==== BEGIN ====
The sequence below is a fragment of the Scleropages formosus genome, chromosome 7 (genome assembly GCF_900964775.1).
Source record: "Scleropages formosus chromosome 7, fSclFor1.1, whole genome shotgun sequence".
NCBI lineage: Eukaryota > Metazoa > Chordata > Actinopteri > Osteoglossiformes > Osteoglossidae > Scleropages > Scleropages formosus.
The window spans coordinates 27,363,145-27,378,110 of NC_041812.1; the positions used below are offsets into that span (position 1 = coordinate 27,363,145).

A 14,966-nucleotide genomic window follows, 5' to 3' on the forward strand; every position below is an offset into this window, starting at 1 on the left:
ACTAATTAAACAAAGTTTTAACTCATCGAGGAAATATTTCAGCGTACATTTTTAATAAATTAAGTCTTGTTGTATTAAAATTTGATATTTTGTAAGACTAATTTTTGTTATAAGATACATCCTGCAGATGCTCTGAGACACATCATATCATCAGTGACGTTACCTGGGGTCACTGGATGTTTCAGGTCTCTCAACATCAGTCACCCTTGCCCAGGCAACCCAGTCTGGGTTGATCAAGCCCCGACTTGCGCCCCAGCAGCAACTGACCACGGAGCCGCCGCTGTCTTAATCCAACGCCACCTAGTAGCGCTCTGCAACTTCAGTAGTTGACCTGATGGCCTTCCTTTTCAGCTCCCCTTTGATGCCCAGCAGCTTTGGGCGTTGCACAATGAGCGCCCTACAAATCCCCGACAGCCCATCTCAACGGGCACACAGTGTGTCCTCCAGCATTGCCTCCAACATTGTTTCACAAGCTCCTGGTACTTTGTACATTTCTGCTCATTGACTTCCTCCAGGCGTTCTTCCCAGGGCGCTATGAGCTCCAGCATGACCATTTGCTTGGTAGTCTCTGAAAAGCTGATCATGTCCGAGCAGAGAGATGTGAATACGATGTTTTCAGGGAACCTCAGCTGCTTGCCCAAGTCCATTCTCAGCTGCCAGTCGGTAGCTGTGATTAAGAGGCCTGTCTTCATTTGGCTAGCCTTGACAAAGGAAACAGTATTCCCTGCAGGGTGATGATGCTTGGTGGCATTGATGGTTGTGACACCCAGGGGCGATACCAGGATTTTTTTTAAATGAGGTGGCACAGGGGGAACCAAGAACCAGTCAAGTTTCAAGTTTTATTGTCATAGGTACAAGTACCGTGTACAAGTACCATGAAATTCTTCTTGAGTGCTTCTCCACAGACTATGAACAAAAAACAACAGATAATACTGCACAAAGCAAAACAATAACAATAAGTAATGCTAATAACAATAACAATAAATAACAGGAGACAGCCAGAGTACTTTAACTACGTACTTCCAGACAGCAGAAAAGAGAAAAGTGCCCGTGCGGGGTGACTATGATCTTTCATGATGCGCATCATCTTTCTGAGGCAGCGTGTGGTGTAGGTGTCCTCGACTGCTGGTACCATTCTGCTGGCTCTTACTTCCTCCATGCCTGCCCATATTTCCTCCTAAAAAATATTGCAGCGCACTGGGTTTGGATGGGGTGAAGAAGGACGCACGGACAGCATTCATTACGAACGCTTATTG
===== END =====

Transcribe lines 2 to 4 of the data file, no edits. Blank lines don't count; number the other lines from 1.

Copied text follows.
Source record: "Scleropages formosus chromosome 7, fSclFor1.1, whole genome shotgun sequence".
NCBI lineage: Eukaryota > Metazoa > Chordata > Actinopteri > Osteoglossiformes > Osteoglossidae > Scleropages > Scleropages formosus.
The window spans coordinates 27,363,145-27,378,110 of NC_041812.1; the positions used below are offsets into that span (position 1 = coordinate 27,363,145).